Perfect Your Elevator Pitch

An elevator pitch can make or break you during the interview. This pitch is the shortened version of who you are, what your company does and what you are looking for from the person to which you are talking. Your elevator pitch should be no more than 60 seconds and ideally no longer than 30 seconds. You likely will be asked to give your pitch during the interview, so focus on what's most important.

Some good tips of elevator pitches include:

  • Grab their attention with the first line. Be real. They hear hundreds or even thousands of these pitches, and cliche “marketing” lines can make their eyes glaze over.

  • Describe your product and the problem it solves in plain terms so that they easily understand exactly what your product will do.

  • Explain your background and that of your team. Give concrete examples of something you have successfully done in your life, whether it is related to business or whether it is related to something completely different. Again, remember that they hear a lot of these pitches, so say something to make them remember you.

  • State the the benefits of investing in your business.

  • Have an effective call to action.

It is always important to tailor your pitch to the audience and avoid jargon. You may find it useful to write down and meticulously edit and practice your pitch before you give it, but do not forget to be yourself.

Do Research on Competitors and the Accelerator Program

An accelerator program interview is not the place to try and “wing it.” The interviewer wants to know you've done your research on competitors and offer something special. Additionally, always prepare by researching the accelerator program itself so you can explain why their program is the best for your company. Click here for a listing of some of the best accelerator programs.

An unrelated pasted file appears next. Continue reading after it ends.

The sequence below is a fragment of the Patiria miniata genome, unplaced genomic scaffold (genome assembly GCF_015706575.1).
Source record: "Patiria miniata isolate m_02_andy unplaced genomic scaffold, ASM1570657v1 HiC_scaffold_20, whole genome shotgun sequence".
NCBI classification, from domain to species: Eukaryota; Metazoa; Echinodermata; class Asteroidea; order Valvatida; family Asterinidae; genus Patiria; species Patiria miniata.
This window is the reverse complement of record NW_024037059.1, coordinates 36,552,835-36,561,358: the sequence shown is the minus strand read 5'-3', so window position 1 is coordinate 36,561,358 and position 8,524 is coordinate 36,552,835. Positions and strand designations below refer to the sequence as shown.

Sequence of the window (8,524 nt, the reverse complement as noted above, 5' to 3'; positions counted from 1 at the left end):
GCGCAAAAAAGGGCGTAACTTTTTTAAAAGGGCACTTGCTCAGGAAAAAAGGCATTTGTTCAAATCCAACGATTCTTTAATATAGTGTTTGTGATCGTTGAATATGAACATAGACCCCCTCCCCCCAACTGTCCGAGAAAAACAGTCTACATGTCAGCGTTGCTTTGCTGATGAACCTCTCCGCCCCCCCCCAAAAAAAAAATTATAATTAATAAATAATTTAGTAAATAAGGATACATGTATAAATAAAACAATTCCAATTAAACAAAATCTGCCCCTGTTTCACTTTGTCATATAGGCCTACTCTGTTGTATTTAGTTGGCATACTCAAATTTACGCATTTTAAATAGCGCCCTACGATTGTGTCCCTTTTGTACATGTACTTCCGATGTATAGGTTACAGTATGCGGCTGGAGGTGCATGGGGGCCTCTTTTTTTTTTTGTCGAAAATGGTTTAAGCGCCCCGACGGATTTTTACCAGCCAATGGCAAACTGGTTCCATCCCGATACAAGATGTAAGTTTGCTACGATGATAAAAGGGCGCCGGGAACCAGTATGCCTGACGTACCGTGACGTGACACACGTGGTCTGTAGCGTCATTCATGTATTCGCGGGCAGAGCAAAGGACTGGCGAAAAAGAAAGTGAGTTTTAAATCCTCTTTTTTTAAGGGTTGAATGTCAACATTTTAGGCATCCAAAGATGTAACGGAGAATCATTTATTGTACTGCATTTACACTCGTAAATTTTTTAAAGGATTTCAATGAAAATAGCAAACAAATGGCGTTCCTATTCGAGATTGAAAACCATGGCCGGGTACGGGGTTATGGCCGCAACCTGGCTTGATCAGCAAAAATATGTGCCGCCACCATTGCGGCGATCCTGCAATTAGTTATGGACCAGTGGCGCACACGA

Perform Mock Interviews

This could be the most important part of preparing for an accelerator program. The interviews are fast-paced and will include many questions. There are a few things you should focus on during these mock interviews:

  • Don't ramble on. They want clear, concise, and substantive answers. Make sure your answers are to the point. Don't let your mind wander.

  • Prepare for questions that will “hurt.” These are competitive programs, so make sure you're not caught off guard. Always be prepared to give an honest answer. Again, remember to simply be yourself.

  • Make sure you and any co-founders are on the same page. This is not the place to disagree.

  • Don’t ignore your faults or make up vague, generic statements about your competitive advantage.